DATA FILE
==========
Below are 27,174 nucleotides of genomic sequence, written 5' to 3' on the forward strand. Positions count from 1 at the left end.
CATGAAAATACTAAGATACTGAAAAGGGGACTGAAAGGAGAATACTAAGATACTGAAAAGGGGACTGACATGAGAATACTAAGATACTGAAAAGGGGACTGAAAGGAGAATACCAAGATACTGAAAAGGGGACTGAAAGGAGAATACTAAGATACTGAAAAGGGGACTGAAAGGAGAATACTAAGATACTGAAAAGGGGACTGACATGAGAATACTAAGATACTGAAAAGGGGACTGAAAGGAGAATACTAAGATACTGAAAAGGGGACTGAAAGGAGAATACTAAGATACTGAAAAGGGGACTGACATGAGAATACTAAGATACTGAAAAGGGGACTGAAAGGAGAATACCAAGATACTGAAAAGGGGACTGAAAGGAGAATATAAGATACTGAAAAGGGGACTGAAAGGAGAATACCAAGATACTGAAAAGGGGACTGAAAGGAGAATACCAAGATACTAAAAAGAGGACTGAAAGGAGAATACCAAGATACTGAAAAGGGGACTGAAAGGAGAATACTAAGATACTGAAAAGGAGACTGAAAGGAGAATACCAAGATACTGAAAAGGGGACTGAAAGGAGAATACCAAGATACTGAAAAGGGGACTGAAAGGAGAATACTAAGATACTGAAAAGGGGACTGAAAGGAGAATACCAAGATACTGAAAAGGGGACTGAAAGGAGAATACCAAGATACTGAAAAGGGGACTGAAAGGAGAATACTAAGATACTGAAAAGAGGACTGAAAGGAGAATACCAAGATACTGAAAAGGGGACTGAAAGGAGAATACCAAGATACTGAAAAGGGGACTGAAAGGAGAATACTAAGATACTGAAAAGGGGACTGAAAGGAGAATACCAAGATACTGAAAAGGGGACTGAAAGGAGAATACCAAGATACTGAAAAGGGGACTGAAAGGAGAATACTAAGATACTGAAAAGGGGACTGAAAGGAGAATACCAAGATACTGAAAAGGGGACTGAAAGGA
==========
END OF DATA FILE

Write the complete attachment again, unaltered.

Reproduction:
Below are 27,174 nucleotides of genomic sequence, written 5' to 3' on the forward strand. Positions count from 1 at the left end.
CATGAAAATACTAAGATACTGAAAAGGGGACTGAAAGGAGAATACTAAGATACTGAAAAGGGGACTGACATGAGAATACTAAGATACTGAAAAGGGGACTGAAAGGAGAATACCAAGATACTGAAAAGGGGACTGAAAGGAGAATACTAAGATACTGAAAAGGGGACTGAAAGGAGAATACTAAGATACTGAAAAGGGGACTGACATGAGAATACTAAGATACTGAAAAGGGGACTGAAAGGAGAATACTAAGATACTGAAAAGGGGACTGAAAGGAGAATACTAAGATACTGAAAAGGGGACTGACATGAGAATACTAAGATACTGAAAAGGGGACTGAAAGGAGAATACCAAGATACTGAAAAGGGGACTGAAAGGAGAATATAAGATACTGAAAAGGGGACTGAAAGGAGAATACCAAGATACTGAAAAGGGGACTGAAAGGAGAATACCAAGATACTAAAAAGAGGACTGAAAGGAGAATACCAAGATACTGAAAAGGGGACTGAAAGGAGAATACTAAGATACTGAAAAGGAGACTGAAAGGAGAATACCAAGATACTGAAAAGGGGACTGAAAGGAGAATACCAAGATACTGAAAAGGGGACTGAAAGGAGAATACTAAGATACTGAAAAGGGGACTGAAAGGAGAATACCAAGATACTGAAAAGGGGACTGAAAGGAGAATACCAAGATACTGAAAAGGGGACTGAAAGGAGAATACTAAGATACTGAAAAGAGGACTGAAAGGAGAATACCAAGATACTGAAAAGGGGACTGAAAGGAGAATACCAAGATACTGAAAAGGGGACTGAAAGGAGAATACTAAGATACTGAAAAGGGGACTGAAAGGAGAATACCAAGATACTGAAAAGGGGACTGAAAGGAGAATACCAAGATACTGAAAAGGGGACTGAAAGGAGAATACTAAGATACTGAAAAGGGGACTGAAAGGAGAATACCAAGATACTGAAAAGGGGACTGAAAGGA